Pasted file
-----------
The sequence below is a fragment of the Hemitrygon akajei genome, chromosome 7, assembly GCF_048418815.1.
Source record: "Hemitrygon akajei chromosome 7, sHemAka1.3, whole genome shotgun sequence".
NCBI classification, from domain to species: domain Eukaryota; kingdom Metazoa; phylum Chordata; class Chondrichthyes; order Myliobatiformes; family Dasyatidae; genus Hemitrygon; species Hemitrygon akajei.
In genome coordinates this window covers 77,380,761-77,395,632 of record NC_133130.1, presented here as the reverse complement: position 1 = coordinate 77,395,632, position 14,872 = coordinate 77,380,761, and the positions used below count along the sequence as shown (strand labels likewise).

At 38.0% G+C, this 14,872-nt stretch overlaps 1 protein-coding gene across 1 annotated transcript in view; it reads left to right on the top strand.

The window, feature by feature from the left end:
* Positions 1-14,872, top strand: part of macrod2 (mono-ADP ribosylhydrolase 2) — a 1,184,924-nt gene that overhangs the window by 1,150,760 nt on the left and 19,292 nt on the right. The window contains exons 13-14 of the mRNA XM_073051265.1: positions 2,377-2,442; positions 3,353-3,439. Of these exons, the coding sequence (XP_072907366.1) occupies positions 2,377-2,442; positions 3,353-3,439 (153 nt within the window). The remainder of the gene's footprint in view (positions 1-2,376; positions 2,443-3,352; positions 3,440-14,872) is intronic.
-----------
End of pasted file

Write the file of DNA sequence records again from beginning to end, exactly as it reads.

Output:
The sequence below is a fragment of the Hemitrygon akajei genome, chromosome 7, assembly GCF_048418815.1.
Source record: "Hemitrygon akajei chromosome 7, sHemAka1.3, whole genome shotgun sequence".
NCBI classification, from domain to species: domain Eukaryota; kingdom Metazoa; phylum Chordata; class Chondrichthyes; order Myliobatiformes; family Dasyatidae; genus Hemitrygon; species Hemitrygon akajei.
In genome coordinates this window covers 77,380,761-77,395,632 of record NC_133130.1, presented here as the reverse complement: position 1 = coordinate 77,395,632, position 14,872 = coordinate 77,380,761, and the positions used below count along the sequence as shown (strand labels likewise).

At 38.0% G+C, this 14,872-nt stretch overlaps 1 protein-coding gene across 1 annotated transcript in view; it reads left to right on the top strand.

The window, feature by feature from the left end:
* Positions 1-14,872, top strand: part of macrod2 (mono-ADP ribosylhydrolase 2) — a 1,184,924-nt gene that overhangs the window by 1,150,760 nt on the left and 19,292 nt on the right. The window contains exons 13-14 of the mRNA XM_073051265.1: positions 2,377-2,442; positions 3,353-3,439. Of these exons, the coding sequence (XP_072907366.1) occupies positions 2,377-2,442; positions 3,353-3,439 (153 nt within the window). The remainder of the gene's footprint in view (positions 1-2,376; positions 2,443-3,352; positions 3,440-14,872) is intronic.